Turkey: Von Der Leyen 'could have been set up' says expert
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The Commission President vowed on Monday to fight for women’s rights after she was denied a chair during a meeting in Ankara with Turkey’s President Tayyip Erdogan two weeks ago.
Speaking to the European Parliament, a visibly angry von der Leyen said the April 6 episode – where she was relegated to an adjacent sofa while President Erdogan and European Council President Charles Michel sat in prepared chairs – showed disdain for female politicians.
She said: “I cannot find any justification for how I was treated …so I have to conclude that it happened because I am a woman.”
But Mr Zanni argued the episode showed much more than disrespect for the first female Commission President.
The Italian MEP claimed it was the result of 20 years of “failures” from the EU.
He said: “Today we wanted to talk about the steps forward in the rebalancing of EU-Turkey relations, but we acknowledge that the operation was unsuccessful.
“Solidarity with President Von der Leyen, the protagonist of one of the worst pages in our diplomatic history.
“That scene confirmed what we already knew about Erdogan and gave the world the image of a paralysed EU, unable to act promptly when circumstances require it.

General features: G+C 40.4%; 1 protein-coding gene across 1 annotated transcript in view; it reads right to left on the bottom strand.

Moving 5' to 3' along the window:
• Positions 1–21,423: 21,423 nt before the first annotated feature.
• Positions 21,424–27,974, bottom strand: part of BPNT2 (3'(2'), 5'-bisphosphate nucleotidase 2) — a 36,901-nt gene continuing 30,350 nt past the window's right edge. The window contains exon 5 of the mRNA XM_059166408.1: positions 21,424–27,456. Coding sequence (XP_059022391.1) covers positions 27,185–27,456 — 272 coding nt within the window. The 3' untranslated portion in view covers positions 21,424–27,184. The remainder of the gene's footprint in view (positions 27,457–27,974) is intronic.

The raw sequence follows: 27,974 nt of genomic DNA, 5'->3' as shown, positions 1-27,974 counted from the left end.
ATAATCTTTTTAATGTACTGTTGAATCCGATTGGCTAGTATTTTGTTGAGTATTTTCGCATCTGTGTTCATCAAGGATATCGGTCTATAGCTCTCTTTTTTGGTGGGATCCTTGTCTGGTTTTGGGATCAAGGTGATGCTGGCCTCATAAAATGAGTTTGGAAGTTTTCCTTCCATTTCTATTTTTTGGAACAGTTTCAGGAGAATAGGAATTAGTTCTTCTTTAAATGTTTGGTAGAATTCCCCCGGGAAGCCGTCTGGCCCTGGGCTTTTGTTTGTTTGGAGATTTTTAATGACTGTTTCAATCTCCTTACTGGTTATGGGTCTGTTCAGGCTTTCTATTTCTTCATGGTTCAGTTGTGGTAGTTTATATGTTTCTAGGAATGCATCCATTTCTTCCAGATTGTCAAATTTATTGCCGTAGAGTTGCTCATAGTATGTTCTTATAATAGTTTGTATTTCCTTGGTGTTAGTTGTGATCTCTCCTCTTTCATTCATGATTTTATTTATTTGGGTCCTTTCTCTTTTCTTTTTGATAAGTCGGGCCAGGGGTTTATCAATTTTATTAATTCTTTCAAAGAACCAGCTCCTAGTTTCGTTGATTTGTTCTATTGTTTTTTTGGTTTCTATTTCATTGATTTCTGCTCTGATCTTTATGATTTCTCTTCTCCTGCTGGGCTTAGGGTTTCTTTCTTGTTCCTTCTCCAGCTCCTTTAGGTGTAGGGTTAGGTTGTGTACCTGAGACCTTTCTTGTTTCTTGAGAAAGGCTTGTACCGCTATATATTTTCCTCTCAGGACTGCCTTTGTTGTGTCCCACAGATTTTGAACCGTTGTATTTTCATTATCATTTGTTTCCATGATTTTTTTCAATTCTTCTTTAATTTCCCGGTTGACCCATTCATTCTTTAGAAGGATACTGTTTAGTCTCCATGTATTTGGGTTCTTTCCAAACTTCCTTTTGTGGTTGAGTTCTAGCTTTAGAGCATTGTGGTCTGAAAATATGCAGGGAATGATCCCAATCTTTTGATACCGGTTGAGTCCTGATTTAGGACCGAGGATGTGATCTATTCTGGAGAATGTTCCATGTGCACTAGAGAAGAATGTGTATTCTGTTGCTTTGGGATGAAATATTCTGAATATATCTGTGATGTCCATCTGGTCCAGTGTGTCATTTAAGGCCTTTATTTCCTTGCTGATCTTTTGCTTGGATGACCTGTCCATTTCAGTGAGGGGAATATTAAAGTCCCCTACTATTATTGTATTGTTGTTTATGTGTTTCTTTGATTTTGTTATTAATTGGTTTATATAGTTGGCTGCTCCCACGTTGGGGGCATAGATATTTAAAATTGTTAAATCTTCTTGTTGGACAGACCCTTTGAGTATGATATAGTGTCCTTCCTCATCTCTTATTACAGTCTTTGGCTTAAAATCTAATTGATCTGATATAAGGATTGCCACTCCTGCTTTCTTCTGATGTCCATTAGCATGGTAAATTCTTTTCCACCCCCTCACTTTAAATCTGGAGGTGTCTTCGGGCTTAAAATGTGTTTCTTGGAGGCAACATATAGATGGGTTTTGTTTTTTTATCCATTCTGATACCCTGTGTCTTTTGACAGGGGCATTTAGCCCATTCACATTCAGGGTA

“Continuing to give confidence and resources to an authoritarian regime on issues such as customs union and migrant management is the result of a serious error of assessment by Brussels.
“The Sofagate is not an unpleasant isolated episode, but the result of twenty years of failures of EU policies with Turkey.
“In recent months, Ursula Von der Leyen has focused her attention on the rule of law, censoring democratically elected leaders of countries such as Poland and Hungary: the same vigour has not been shown towards those who violently silence political opponents and ethnic minorities, erecting themselves as a bulwark of a very dangerous Islamic fanaticism.
“The respect that we have not demanded of Turkey in all these years, the inconsistency that we have made into a dogma, have made Europe’s very credibility questionable.
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“And not only in the eyes of illiberal regimes but of the whole world.
“The EU should not be afraid. When it decides to abandon the path of impossible compromises to take that of common sense, it will find us by its side.”
Video footage on April 6 during the Ankara visit showed von der Leyen clearly taken aback when the two men sat on the only two chairs prepared, relegating her to an adjacent sofa.
In a clear swipe at Charles Michel, Ms von der Leyen told MEPs: “I felt hurt, and I felt alone as a woman and as a European.
“I am the president of the European Commission, and this is how I expected to be treated when visiting Turkey (…) but I was not.
“This shows how far we still have to go before women are treated as equals – always and everywhere.”
Speaking to parliament, Mr Michel again expressed his regret over the situation, which he said he understood offended many women.
He also told MEPs that deeper economic ties with Turkey were difficult because of a deterioration of basic rights and freedoms in Turkey, including those of women.
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